Lord Jesus, whatever others saw, whoever others saw, You "saw a man." You would, for You looked for men. Buildings didn't awe You. Crowds didn't impress You. Your concern was for persons, in the particularity of each one's life.

You "saw a man blind from birth." You looked for those whom the world overlooked. You looked for those who didn't count in the world's estimate. You championed the ill, the hurt, the poor, the women and the children in a macho-male dominated society. Those deep in sin and despised by others--You saw them, loved them, reached out to them with the offer of new life.

You saw a man who couldn't see. You came to impart what You possessed that others needed. You are "the light of the world"--and became the light of a single person who was dwelling in darkness.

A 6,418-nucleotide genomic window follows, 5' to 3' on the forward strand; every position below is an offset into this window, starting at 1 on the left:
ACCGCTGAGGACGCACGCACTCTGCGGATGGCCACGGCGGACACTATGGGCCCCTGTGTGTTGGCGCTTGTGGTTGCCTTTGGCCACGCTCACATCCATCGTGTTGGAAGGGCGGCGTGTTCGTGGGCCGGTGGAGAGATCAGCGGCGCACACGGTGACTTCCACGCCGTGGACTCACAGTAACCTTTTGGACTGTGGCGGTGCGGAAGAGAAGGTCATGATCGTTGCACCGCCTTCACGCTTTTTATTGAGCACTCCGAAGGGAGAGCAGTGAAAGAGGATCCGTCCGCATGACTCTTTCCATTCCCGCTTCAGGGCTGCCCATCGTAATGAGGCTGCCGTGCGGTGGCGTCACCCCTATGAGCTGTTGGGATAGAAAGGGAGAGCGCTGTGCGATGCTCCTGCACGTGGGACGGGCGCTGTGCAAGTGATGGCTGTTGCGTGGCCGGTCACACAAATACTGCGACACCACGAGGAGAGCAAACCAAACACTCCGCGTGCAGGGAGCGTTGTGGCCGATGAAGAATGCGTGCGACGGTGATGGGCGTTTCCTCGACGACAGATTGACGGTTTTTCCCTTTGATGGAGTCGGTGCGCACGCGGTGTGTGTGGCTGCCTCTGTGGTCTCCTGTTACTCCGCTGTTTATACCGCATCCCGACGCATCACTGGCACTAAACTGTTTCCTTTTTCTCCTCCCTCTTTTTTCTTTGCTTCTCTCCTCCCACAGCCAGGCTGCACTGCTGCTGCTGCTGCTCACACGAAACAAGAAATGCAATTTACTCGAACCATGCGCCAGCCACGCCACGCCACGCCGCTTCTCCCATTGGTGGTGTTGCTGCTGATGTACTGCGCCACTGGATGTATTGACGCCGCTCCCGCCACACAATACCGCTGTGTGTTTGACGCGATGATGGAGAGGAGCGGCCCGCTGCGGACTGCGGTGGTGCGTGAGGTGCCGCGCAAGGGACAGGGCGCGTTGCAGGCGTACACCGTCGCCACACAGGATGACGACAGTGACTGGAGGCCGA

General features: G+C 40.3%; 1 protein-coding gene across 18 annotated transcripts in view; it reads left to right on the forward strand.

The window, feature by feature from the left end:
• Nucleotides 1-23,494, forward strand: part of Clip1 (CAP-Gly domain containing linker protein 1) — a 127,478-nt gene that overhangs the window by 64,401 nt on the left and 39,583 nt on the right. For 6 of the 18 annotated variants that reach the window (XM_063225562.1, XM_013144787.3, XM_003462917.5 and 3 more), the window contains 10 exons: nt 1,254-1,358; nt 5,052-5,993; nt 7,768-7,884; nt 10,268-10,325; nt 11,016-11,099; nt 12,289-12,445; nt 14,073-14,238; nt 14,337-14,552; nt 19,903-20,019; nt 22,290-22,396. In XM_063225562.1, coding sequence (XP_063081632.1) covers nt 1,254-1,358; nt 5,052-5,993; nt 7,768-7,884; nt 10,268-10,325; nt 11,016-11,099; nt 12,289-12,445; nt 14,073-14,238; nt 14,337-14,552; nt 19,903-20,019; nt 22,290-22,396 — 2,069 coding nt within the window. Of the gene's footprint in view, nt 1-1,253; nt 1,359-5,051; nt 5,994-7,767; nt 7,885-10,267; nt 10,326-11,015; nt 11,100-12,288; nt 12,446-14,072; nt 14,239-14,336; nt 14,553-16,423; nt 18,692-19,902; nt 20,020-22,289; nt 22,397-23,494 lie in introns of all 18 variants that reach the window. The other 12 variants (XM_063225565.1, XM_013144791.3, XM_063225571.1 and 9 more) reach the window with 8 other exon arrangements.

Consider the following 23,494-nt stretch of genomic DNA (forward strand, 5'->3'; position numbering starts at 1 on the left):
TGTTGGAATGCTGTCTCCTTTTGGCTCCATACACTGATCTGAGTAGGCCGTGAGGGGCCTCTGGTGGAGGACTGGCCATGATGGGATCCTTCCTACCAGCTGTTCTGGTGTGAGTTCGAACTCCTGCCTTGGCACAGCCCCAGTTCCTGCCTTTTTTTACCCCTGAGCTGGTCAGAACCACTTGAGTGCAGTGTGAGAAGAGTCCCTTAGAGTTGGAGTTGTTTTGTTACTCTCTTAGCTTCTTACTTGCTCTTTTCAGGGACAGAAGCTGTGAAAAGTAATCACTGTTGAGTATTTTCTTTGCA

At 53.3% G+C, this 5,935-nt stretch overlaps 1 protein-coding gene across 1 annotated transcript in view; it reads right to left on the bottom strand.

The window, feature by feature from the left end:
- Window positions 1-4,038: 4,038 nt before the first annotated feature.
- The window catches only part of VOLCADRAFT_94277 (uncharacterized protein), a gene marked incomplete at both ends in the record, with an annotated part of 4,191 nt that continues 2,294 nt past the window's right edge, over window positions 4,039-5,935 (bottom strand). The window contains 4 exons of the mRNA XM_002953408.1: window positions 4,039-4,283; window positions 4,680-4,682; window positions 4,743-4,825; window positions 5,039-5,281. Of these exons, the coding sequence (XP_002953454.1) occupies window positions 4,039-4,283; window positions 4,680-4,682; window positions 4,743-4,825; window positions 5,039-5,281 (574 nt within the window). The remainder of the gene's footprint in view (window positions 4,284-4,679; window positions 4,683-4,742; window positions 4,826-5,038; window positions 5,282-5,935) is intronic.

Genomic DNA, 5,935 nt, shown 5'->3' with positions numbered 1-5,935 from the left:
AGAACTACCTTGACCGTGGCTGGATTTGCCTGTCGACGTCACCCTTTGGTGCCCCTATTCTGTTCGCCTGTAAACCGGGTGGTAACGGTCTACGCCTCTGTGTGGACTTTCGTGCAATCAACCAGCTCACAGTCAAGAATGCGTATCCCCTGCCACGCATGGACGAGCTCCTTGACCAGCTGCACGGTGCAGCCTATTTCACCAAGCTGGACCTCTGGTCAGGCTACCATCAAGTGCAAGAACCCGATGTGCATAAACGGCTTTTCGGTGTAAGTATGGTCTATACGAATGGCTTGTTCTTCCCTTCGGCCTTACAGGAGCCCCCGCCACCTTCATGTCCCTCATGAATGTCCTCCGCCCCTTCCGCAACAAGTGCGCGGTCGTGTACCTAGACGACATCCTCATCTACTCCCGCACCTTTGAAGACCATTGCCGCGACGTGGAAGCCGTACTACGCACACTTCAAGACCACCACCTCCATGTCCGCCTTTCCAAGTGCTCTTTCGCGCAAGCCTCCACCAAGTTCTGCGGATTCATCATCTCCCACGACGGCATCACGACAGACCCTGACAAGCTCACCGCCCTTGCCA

Your disciples were blind--blind to misery and despair that gnawed at this man's heart. To them he was a puzzle to be explained; to You he was a person to be helped. They were blind to the opportunity he represented, and to the limited nature of that opportunity. You saw that night was coming when no one could work. You saw the urgency of ministry to human need.

Lord, open my eyes to see as You see! Unless I do, I don't really see others, myself or You.

The Sovereign Healer

How then were your eyes opened? ...The man they call Jesus...(John 9:10-11).

You were the answer, Lord Jesus. The rest of the statement, all the references to "mud" and "Siloam," was incidental. You chose that means and method, but You could have restored sight by any means or method, as You proved in other cases. The miracle was not in the mud or in the water but in You. Your love, Your power, Your wisdom gave sight to this blind man. "The man they call Jesus" is explanation enough.